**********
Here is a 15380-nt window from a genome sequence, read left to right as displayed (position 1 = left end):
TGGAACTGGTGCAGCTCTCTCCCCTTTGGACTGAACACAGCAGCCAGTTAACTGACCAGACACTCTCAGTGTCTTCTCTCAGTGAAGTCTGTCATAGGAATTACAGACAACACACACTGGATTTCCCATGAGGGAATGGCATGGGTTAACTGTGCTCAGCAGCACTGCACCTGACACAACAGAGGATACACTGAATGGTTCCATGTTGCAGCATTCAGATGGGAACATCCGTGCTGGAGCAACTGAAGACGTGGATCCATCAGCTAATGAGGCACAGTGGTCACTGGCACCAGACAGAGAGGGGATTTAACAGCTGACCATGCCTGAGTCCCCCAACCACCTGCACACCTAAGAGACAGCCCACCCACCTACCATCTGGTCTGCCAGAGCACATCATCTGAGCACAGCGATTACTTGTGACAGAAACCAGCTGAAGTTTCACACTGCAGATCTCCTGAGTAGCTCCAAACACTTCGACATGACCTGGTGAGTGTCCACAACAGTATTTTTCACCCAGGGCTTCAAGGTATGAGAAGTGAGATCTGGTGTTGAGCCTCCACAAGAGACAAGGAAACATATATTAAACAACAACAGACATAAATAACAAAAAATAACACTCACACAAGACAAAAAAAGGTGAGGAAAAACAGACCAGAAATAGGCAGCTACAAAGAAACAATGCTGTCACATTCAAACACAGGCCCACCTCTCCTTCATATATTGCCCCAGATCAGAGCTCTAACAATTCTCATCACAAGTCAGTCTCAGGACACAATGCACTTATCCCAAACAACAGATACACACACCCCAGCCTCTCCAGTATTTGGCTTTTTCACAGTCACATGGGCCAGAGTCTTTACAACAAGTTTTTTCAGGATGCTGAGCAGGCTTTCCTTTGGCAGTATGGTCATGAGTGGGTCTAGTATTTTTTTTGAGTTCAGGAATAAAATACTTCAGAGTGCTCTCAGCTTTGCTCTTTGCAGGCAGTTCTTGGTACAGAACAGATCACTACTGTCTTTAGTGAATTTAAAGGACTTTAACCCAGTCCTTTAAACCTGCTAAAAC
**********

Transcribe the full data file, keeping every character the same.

Here is a 15380-nt window from a genome sequence, read left to right as displayed (position 1 = left end):
TGGAACTGGTGCAGCTCTCTCCCCTTTGGACTGAACACAGCAGCCAGTTAACTGACCAGACACTCTCAGTGTCTTCTCTCAGTGAAGTCTGTCATAGGAATTACAGACAACACACACTGGATTTCCCATGAGGGAATGGCATGGGTTAACTGTGCTCAGCAGCACTGCACCTGACACAACAGAGGATACACTGAATGGTTCCATGTTGCAGCATTCAGATGGGAACATCCGTGCTGGAGCAACTGAAGACGTGGATCCATCAGCTAATGAGGCACAGTGGTCACTGGCACCAGACAGAGAGGGGATTTAACAGCTGACCATGCCTGAGTCCCCCAACCACCTGCACACCTAAGAGACAGCCCACCCACCTACCATCTGGTCTGCCAGAGCACATCATCTGAGCACAGCGATTACTTGTGACAGAAACCAGCTGAAGTTTCACACTGCAGATCTCCTGAGTAGCTCCAAACACTTCGACATGACCTGGTGAGTGTCCACAACAGTATTTTTCACCCAGGGCTTCAAGGTATGAGAAGTGAGATCTGGTGTTGAGCCTCCACAAGAGACAAGGAAACATATATTAAACAACAACAGACATAAATAACAAAAAATAACACTCACACAAGACAAAAAAAGGTGAGGAAAAACAGACCAGAAATAGGCAGCTACAAAGAAACAATGCTGTCACATTCAAACACAGGCCCACCTCTCCTTCATATATTGCCCCAGATCAGAGCTCTAACAATTCTCATCACAAGTCAGTCTCAGGACACAATGCACTTATCCCAAACAACAGATACACACACCCCAGCCTCTCCAGTATTTGGCTTTTTCACAGTCACATGGGCCAGAGTCTTTACAACAAGTTTTTTCAGGATGCTGAGCAGGCTTTCCTTTGGCAGTATGGTCATGAGTGGGTCTAGTATTTTTTTTGAGTTCAGGAATAAAATACTTCAGAGTGCTCTCAGCTTTGCTCTTTGCAGGCAGTTCTTGGTACAGAACAGATCACTACTGTCTTTAGTGAATTTAAAGGACTTTAACCCAGTCCTTTAAACCTGCTAAAAC